Thursday, February 6, 2020

Marco Bellocchio's THE TRAITOR offers a great Italian filmmaker working at his height

How many marvellous movies can one man direct -- and still keep them coming very late in life? Marco Bellocchio will turn 81 later this year, yet his new film THE TRAITOR (Il traditore) is not simply one of his best, it is also one of the best movies dealing with the Italian Mafia that I have seen in many a year.

The director, shown at left, comes at his subject from an individual angle, concentrating on a single, powerful, complicated man and his world -- which is, while expanding, simultaneously closing in on him.

That individual is Tomasso Buscetta (who will soon be going by one alias or another), and he is portrayed by one of Italy's most impressive actors -- in appearance, talent and versatility -- Pierfrancesco Favino (probably best known to American audiences as Marco Polo's fucked-up father from that not-quite-popular-enough-for-a-third-season Netflix series.

Signore Favino (shown above, right, and below) has demonstrated his skill over decades -- in roles as disparate as those in The Last Kiss, El Alamein, The Unknown Woman, Saturn in Opposition, Piazza Fontana and the amazing Suburra (on Netflix) to name just a few -- and here he possesses the screen thoroughly yet surprisingly quietly.
He overdoes nothing.

Favino has a commanding presence, and, boy, does he know how to use it. As the titular "traitor," his motives are hardly pure. Buscetta pretends that he comes from a time when the Mafia was a better and more just organization. Hah: phony and hypocritical nostalgia, which he is called out for by the smart and caring prosecutor (a fine Fausto Russo Alesi, below, left) who becomes as much of a friend as can be expected from these oddball alliances.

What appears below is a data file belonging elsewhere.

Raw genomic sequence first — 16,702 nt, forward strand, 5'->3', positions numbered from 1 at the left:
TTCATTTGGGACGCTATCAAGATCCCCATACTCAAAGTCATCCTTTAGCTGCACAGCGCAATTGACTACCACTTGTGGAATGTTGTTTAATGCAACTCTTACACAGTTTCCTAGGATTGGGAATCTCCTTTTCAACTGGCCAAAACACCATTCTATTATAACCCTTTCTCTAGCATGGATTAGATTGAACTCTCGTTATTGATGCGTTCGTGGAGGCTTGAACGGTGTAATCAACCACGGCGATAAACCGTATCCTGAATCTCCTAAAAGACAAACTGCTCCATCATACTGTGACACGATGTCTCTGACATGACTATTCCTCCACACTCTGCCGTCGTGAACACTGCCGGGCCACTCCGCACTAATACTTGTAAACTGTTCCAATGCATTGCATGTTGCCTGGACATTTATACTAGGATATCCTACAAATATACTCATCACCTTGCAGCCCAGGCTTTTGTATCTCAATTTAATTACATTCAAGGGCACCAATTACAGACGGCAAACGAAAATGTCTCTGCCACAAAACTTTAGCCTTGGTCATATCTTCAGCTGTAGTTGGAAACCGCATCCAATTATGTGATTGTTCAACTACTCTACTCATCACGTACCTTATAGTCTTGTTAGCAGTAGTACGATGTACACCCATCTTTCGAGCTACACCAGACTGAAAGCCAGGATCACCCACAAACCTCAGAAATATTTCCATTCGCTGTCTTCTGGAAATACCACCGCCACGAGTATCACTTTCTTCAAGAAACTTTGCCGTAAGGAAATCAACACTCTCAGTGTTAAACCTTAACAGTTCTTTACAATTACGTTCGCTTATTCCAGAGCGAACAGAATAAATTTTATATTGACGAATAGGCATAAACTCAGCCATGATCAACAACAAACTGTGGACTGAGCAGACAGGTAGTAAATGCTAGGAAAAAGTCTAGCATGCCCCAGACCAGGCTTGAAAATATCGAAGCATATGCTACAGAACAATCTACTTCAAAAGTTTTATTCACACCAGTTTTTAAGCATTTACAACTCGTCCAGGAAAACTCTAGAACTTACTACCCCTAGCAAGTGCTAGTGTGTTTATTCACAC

Bellocchio gets it all right. From the Mafia killings, as one nasty family is replaced by an even nastier one, to the several courtroom scenes that provide the movie's standout moments, to all the betrayals (one in particular is shocking and disgusting) -- and through it all, Favino's performance nails us. So specific and "felt" is it that you will almost consistently feel that you understand, not only what this character is saying and feeling, but even what he is thinking.

If you already have an acquaintance with  Italy's history, criminal procedure and courtroom habits, you'll probably be somewhat ahead of the game. But the filmmaker wisely and helpfully fills us in on some of this via the written information that begins his film, along with an early identification -- the names are both spoken and plastered across the screen -- of the various characters we'll need to know.

The finale may put you in mind of the current Irishman. Except that here, for all of Buscetta's faults and very mixed motives, we have a character actually worth an entire, two-and-one-half-hour movie (let alone a three-and-one-half-hour film). How splendid to find Signore Bellocchio still working in tip-top form. (That's Fabrizio Ferracane, above, as our non-hero's longtime friend and Mafia associate, Pippo Calo.)

From Sony Pictures Classics, in Italian with English subtitles, The Traitor opened last week in New York City and will hit South Florida (next Friday, February 14 -- for Valentine's Day!) at at the Coral Gables Art Cinema in Miami, here in Boca Raton at the Living Room Theaters, and at the Movies of Delray and Movies of Lake Worth. Wherever you live across the USA, to find a location near you, click here.

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